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post #15 of 17 (permalink) Old 04-02-2019, 10:56 PM
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Originally Posted by sefri View Post
I am asking about the MAP sensors under the fuel tank (I think there are 2 not 4).
I also believe there is no MAF sensor in the T-Bird, that's why I think the MAP sensors may have been affected.
Duh....yes I was having a senior moment 2 hoses 4 connections, but there are just 2 MAP sensors.....and I have never attempted cleaning. Got rid of the OEM connectors long ago and replaced the tubing with racing grade silicone vacuum tubing.

Air Temp Sensor...see part 20 https://www.bikebandit.com/oem-parts...6480#sch868469

Thanks for your response.
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post #16 of 17 (permalink) Old 04-02-2019, 11:47 PM
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What needs cleaning on a pressure sensor? The ones I’m familiar with are pressure transducers. You pull a vacuum on it and a voltage changes.
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post #17 of 17 (permalink) Old 06-27-2019, 12:06 AM
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Originally Posted by sefri View Post
I think I am doing the right thing spraying the inside, because the oil should go on the air intake and not the air outlet (from the filter perspective). Please see how the filter configuration is in the T-Bird.
From manifold perspective, if you spray the oil on the outside of the filter, with the strong suction from the engine, particles from the oil will probably go into the intake manifold (which is what I think may have happened to my bike).

How is it possible that for both Harley and T-bird K&N filters, you spray the outside part when one sucks air from the internal side and the other does it from the external part of the filter? Not at all logical. I even believe K&N should clarify this on their filters.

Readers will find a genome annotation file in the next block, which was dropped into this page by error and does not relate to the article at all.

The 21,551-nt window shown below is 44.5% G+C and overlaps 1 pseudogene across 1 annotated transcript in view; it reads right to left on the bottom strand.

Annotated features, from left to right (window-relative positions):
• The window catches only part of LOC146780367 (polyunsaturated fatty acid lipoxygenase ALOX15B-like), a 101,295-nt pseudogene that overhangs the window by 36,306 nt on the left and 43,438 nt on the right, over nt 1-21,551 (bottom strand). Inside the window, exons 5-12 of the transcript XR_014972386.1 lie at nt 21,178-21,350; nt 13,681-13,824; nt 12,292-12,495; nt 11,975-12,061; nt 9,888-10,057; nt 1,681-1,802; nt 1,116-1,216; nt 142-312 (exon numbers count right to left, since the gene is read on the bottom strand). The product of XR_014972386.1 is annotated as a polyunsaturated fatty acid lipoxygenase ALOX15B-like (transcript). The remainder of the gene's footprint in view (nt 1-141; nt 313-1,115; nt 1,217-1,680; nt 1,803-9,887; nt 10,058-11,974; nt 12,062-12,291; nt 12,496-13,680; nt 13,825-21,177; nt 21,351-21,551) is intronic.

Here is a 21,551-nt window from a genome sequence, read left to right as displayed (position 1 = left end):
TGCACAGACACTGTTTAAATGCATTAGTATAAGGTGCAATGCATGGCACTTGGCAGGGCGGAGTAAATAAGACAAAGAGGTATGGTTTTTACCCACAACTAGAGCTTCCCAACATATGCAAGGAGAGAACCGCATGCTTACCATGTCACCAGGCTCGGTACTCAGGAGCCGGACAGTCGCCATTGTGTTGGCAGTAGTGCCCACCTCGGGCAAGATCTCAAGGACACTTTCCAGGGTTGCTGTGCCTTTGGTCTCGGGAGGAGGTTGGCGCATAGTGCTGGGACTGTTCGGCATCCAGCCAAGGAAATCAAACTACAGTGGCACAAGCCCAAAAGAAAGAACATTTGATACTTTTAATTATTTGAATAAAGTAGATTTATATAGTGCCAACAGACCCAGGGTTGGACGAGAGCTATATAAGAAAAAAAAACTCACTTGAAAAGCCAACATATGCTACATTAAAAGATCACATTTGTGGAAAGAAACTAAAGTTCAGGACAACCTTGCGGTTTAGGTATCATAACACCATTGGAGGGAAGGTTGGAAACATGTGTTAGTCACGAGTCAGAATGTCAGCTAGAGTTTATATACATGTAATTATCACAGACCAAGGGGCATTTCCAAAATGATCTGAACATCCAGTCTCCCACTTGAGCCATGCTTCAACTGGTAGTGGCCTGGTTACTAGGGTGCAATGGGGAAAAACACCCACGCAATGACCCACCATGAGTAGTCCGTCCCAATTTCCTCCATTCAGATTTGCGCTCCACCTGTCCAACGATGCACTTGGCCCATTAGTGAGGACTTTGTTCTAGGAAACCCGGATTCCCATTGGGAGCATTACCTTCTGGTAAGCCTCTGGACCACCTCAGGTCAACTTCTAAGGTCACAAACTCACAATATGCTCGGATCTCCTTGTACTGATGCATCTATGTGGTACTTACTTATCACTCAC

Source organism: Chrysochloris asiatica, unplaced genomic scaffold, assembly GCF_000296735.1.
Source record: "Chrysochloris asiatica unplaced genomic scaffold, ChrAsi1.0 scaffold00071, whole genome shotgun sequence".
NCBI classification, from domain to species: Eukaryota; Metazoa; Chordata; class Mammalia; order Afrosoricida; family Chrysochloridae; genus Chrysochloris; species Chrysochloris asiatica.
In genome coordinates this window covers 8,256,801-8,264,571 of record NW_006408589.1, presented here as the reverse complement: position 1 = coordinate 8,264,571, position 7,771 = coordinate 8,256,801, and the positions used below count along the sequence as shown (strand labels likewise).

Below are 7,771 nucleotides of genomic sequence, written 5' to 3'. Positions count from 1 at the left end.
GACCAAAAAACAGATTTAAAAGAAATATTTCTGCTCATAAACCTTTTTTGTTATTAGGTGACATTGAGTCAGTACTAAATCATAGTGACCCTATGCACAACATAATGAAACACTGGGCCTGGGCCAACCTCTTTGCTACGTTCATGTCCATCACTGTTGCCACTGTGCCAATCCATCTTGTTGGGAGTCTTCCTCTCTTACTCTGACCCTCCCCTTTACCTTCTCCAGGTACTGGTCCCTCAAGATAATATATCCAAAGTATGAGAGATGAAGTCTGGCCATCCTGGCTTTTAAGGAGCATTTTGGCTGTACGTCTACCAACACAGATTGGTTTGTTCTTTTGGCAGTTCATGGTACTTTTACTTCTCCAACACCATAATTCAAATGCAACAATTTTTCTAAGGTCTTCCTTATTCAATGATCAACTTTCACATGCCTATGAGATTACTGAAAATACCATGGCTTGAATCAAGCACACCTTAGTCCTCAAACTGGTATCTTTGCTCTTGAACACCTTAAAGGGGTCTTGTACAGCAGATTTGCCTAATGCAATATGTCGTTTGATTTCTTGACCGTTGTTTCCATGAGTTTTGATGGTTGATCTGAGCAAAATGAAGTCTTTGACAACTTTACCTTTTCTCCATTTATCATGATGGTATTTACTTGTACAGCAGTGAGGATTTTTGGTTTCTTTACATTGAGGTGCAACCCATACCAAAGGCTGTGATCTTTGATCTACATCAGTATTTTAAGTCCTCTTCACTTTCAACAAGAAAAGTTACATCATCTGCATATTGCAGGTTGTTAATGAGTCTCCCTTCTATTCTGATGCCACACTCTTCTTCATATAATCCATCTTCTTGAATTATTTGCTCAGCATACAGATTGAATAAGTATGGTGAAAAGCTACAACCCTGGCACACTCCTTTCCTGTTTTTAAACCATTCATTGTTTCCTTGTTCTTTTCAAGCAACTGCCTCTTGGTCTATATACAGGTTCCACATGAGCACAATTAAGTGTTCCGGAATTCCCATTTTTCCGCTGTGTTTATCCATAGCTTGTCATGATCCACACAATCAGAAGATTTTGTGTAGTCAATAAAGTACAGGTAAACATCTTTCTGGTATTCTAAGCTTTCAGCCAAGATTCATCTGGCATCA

The same applies for cleaning. If you are forcing water from the inside to outside in case of the T-Bird, you are actually helping dirt particles to get stuck (because dirt particles are trapped on the internal side). Whereas in Harleys, you force water from inside to outside because dirt particles accumulate on the external part.

But if it works for you guys, then good for you.
As long as the oil soaks in consistently it doesn't matter. What matters is that you give it the time it needs to soak in. Keep in mind that the crankcase breather tube goes into the airbox so it would be more likely for oil from the crankcase to contaminate any sensors. Most people over spray the filter material anyways. The filter oil will soak in sprayed from either side then it's just a matter of patience letting it absorb into the material in an even coating. Done right there shouldn't be anything to blow out (not recommended by K&N) or wipe off. But I've only been using K&N's since the '80's so they may suggest letting your drone reoil it from a computer/phone app. LOL!! It's just a filter. Clean it - dry it- reoil it - let it soak fresh oil until there's no white or excess on the filter- reinstall it. Ride it. What if you don't have spray but the oil bottle instead? Try oiling that from the inside. There's as many way's to accomplish the mission as there are Able bodies to follow the orders.

Last edited by bothunderson; 06-27-2019 at 12:13 AM. Reason: added notes on oiling with the original bottle; let me see you reach it all the way down from the inside.